“The Bride Who Would Not Burn, A Play on Dowry Deaths in India” by Rajesh Talwar – Book Review


I’m not someone who likes to read plays. Most of the time I just get lost. This one was very different. The Bride Who Would Not Burn is a play which talks about a big issue in a nice humorous way.

Blurb –

Young and attractive Poonam who lives in Model Town, Delhi has an arranged marriage with Ravinder who manages a shop together with his father in Ghaziabad. The boy’s family have expectations of a fat dowry from the marriage. Ravinder hopes to set up shop independently in an expensive commercial area. Poonam’s mother Mrs Bajaj has hidden her financial status from the family her daughter is marrying into. When that family’s expectations of a large dowry are not met, things turn sour. Very sour.

And they are now about to turn smoky and acrid as Mrs Arora the mother-in-law starts to scheme and plan on how to use a kerosene stove to get rid of her daughter-in-law.

Will Mrs Arora succeed in her designs or will Poonam escape an attempt on her life? This is a very serious theme but the play is written out like a comedy.


My Review –

This is a story is an Indian girl called Poonam Bajaj, who like a lot of other girls follows her parents and gets married to Ravinder Arora. Their match was not made in heaven but was made by a nearby Pundit (priest) whose entire interest is to fill his pockets and has no interest in look at compatibility of the two individuals. Like any other Indian wedding, it is more a marriage of the families than two individuals.

Mrs. Bajaj, Poonam’s mother who is a widow wants to fulfill the wishes of her husband and get her daughter married early. She doesn’t have a lot in her bank account, still gives a lavish wedding reception and also gives a handsome dowry. Poonam wants a nice and a cozy life with her husband.

Mrs. Arora, who is Ravinder’s mother wants only a big fat dowry. Ravinder is a true mom’s boy and is also looking at money more than love. Mr. Arora on the other hand, wants a nice life from both his son and daughter-in-law and totally understands his wife’s intentions.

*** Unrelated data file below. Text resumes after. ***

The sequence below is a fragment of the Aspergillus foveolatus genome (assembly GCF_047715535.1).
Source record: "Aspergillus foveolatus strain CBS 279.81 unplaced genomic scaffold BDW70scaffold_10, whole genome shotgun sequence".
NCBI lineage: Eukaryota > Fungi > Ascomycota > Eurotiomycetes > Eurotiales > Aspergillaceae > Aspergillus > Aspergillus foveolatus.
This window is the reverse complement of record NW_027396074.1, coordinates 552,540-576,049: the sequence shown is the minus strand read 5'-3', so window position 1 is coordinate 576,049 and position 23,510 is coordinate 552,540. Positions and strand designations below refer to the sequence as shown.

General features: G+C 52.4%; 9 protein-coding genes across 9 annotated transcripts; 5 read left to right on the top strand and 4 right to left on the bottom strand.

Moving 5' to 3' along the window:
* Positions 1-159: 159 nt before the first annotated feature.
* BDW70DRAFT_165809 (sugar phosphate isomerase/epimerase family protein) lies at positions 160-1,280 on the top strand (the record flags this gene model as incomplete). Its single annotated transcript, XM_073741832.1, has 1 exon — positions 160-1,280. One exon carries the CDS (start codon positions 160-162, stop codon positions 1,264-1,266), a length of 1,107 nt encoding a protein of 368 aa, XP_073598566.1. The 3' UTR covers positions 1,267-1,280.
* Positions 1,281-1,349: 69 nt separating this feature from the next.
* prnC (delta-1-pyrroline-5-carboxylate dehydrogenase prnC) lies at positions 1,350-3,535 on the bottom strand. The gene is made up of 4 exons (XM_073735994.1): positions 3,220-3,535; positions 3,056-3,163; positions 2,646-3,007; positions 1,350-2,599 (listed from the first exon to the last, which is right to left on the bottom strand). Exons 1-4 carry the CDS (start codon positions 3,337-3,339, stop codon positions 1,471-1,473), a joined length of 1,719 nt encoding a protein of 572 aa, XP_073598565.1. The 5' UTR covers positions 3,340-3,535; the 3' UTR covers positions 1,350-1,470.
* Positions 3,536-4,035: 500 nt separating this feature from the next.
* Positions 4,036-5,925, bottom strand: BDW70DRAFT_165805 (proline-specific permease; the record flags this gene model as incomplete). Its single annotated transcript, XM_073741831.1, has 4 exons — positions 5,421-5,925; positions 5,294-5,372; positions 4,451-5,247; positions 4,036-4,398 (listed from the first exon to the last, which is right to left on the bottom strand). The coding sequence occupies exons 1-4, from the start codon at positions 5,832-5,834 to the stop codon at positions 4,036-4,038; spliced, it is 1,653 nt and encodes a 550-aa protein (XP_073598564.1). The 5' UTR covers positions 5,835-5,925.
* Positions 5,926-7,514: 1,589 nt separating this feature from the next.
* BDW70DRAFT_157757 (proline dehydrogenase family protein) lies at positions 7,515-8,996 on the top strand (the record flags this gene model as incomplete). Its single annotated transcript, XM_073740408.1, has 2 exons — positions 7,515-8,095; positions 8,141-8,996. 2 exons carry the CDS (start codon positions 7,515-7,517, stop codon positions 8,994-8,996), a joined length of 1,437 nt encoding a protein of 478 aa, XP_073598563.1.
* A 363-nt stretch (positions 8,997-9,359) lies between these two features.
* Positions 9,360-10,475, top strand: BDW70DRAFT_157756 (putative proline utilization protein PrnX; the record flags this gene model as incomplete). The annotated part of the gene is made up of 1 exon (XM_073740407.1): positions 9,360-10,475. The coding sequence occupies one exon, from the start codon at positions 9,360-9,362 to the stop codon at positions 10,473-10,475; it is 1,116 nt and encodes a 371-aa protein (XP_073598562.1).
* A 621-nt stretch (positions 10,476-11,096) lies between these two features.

There are scenes in the play that are really real. There are a lot of girls, who still juggle between cleaning house, take orders from mother-in-law, cooking and also pressing mother-in-laws feet. This is reality and not just a soap opera.

The book talks about the double standards of Indian society, i.e, if a man knows martial arts, he is strong and brave but it’s not good for women. If a man has a sexual appetite, no one will say a word, if a woman has a strong sexual appetite, she has low morals.

So what do people do when they are not happy with the dowry that their daughter-in-law brings? They abuse her, beat her, blackmail and the worst of all, and try to even finish her. In Indian women are still burnt or beaten to death for dowry.

All these issues are written really beautifully by the author. The play is written in a very simple way, there are small details which keep the reader’s attention and compels the reader to think and ask a lot of questions.

Rajesh Talwar has tried to educate the readers of a serious issue in a really simple and humorous way. Maybe over a period we might be able to get rid of such dirty practices from our society.

I truly enjoyed reading this book and would recommend it to all the people in India.  It’s a quick and an easy read with a very sensitive message. Totally loved this book!

I won a review copy from The Tales Pensieve as part of Reviewers Programme. Register on #TTP for lots of #book fun and activities.

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